By Paul Russell, Founder, HOPE Australia
There’s a question that I have put to those who are pushing for euthanasia and assisted suicide laws on occasion. Put simply I ask: If you are successful in your push for law reform on this subject, will you celebrate your victory and then close down your organisation? After all, if the objective is reached, what else is there to do?
I expect that there would be ‘rank-and-file’ members of the various societies and organisations on this bandwagon who may well think: job done, back to the gardening (or other pursuits). But not so the leadership.
Unless a parliament is willing, in the first instance, to legislate euthanasia and assisted suicide for everyone in any circumstance, there will always be more to agitate for.
Of course, such a bold initial push is never likely to happen. That’s why, in observing repeated attempts to legislate in my home state of South Australia, we see variations on the theme in the many different ways that bills have been designed and presented, all with the primary goal of getting something (anything!) on the statutes. Go for the full agenda and failure is guaranteed; go with a lesser approach and maybe success will come, enabling thereafter the possibility of an incremental agenda.
We are seeing this in Canada at the moment with the excision of euthanasia and assisted suicide for minors and for mental health issues from the debate but with the promise of revisiting that agenda in three years’ time.
In Belgium, which enacted the most liberal of euthanasia laws in 2002, we saw the amendment to include children pass in the parliament in 2013. In Holland there is continued agitation for euthanasia under the term ‘tired of life’ or ‘completed life’, ostensibly for people over the age of 70. The Dutch parliament is also looking into child euthanasia whilst already having euthanasia available for ‘emancipated minors’ from the age of 12.
Today the Dutch news is reporting that two euthanasia organisations are renewing their push for the so-called ‘Drion Pill’ to be available ‘for people who do not qualify for euthanasia.’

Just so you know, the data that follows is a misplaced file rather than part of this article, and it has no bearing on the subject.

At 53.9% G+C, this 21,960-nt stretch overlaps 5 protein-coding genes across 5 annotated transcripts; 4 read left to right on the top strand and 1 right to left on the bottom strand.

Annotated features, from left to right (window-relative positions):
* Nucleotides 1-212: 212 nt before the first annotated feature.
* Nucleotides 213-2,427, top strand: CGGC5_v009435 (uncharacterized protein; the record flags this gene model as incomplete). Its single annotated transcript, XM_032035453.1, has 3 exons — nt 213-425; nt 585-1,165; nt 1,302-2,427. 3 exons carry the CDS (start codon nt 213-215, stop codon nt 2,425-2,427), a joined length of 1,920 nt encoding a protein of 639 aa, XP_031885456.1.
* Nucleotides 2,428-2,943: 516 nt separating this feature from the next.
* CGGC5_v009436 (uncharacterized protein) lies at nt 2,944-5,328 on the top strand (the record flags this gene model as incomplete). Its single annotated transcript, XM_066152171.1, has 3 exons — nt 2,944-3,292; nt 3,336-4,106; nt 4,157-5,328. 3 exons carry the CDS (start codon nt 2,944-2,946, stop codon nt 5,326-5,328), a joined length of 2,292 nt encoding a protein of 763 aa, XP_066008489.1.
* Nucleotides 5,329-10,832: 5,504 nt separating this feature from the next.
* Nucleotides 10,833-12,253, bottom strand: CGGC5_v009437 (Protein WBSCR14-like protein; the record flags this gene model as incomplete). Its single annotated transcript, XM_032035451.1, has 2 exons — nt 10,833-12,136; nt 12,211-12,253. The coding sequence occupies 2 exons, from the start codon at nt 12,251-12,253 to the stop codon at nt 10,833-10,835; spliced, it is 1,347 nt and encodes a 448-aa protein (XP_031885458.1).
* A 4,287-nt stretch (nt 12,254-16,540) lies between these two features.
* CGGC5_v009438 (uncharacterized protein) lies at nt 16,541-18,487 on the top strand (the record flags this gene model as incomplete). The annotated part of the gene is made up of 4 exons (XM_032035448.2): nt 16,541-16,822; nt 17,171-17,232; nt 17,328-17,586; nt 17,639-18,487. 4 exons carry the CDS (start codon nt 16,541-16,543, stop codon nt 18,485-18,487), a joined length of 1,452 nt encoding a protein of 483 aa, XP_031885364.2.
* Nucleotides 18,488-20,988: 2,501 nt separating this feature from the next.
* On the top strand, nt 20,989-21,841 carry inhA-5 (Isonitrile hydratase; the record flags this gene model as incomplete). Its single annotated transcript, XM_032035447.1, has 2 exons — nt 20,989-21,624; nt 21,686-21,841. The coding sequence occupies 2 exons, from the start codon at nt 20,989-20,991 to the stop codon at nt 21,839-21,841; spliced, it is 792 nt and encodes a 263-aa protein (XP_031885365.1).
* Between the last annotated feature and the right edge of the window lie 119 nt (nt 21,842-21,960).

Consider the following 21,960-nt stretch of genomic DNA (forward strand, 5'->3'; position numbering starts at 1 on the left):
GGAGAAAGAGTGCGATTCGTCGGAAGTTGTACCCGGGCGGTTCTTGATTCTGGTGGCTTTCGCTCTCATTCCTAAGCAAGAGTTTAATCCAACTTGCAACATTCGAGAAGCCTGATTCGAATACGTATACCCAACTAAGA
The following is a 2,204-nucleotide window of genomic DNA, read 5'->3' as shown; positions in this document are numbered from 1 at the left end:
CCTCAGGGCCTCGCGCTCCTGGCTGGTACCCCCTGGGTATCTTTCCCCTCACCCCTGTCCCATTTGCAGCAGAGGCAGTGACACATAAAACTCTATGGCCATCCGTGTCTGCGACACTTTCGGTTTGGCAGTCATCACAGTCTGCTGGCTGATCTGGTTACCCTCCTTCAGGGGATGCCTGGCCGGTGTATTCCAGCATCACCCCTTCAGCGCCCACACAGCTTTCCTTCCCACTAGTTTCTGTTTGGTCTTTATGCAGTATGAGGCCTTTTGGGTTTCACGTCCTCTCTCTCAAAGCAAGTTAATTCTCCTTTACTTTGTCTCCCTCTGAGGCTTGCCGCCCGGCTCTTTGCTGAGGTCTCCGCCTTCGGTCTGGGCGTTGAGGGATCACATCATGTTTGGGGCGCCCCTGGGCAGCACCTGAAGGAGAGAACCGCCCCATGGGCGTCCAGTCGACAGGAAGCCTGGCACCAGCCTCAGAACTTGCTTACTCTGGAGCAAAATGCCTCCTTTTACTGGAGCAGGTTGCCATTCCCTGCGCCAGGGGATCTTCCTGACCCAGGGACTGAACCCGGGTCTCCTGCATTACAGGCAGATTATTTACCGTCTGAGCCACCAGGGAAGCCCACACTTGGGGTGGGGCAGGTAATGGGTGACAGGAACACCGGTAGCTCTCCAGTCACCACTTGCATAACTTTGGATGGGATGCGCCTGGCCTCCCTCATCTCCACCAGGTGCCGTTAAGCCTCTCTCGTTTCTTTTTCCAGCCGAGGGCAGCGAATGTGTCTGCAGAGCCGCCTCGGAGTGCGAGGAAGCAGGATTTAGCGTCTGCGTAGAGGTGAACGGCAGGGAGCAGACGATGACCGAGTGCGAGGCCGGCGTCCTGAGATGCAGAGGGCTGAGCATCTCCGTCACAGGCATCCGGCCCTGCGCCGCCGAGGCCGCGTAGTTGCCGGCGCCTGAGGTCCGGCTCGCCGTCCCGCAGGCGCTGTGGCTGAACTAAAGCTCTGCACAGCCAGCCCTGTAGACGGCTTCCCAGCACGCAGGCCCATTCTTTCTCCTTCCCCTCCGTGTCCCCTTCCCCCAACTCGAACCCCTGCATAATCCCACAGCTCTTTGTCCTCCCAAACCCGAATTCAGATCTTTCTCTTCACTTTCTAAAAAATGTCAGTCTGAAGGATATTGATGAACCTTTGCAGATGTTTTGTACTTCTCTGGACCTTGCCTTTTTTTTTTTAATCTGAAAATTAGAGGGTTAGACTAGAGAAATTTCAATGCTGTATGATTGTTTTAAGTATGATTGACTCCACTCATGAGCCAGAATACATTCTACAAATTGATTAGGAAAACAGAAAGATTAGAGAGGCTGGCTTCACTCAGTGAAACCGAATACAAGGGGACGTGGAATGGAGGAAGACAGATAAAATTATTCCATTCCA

The Dutch Times says that
‘The NVVE [The Dutch Right to Die Society] wants to launch a test with a suicide pill for people age 75 years and older next year. The Cooperatie Laatste Wil [Cooperation Last Will] wants the experiment to include all legal adults, people 18 years and older.’
The report adds that both groups will soon submit proposals for such ‘experiments’ and that the Dutch Democrats will propose such an experiment ‘by the end of the year’ with the People’s Party for Freedom and Democracy signalling possible support.
What they expect to find from such an ‘experiment’ is not stated. I’m guessing that deaths will be marked as a success.
Imagine the pressure felt by elderly people in Holland if this suicide pill were ever made available. Rather than people necessarily justifying a request to be made dead, their elderly will find themselves having to justify their will to live!
Even here we see the possibility of a further incremental agenda with one group pushing for more (all adults) than the other (over 75 years of age).
Note well that this agenda is for those who would not “qualify for euthanasia.” So, while there is no suggestion of a reform to the Dutch euthanasia law of 2001 – one form of incrementalism – we can clearly observe that the broader agenda of the euthanasia groups is still served by this move.
Consider also that if such an idea was presented to parliaments in countries where euthanasia and assisted suicide remained illegal it would be laughed out of session and dismissed as being totally unacceptable. The link between the existence of euthanasia and assisted suicide regime and the development of what would otherwise be unthinkable cannot be denied.
Make no mistake, once a society accepts that killing patients or helping them to suicide is an acceptable response to any kind of suffering, there is no limit that will hold.
 Drion’s pill is a suicide pill proposed originally by Huib Drion, a former Dutch Supreme Court judge and professor of civil law. He argued that people aged 75 or over should be able to end their own lives.
Editor’s note. This appeared at noeuthanasia.org.au.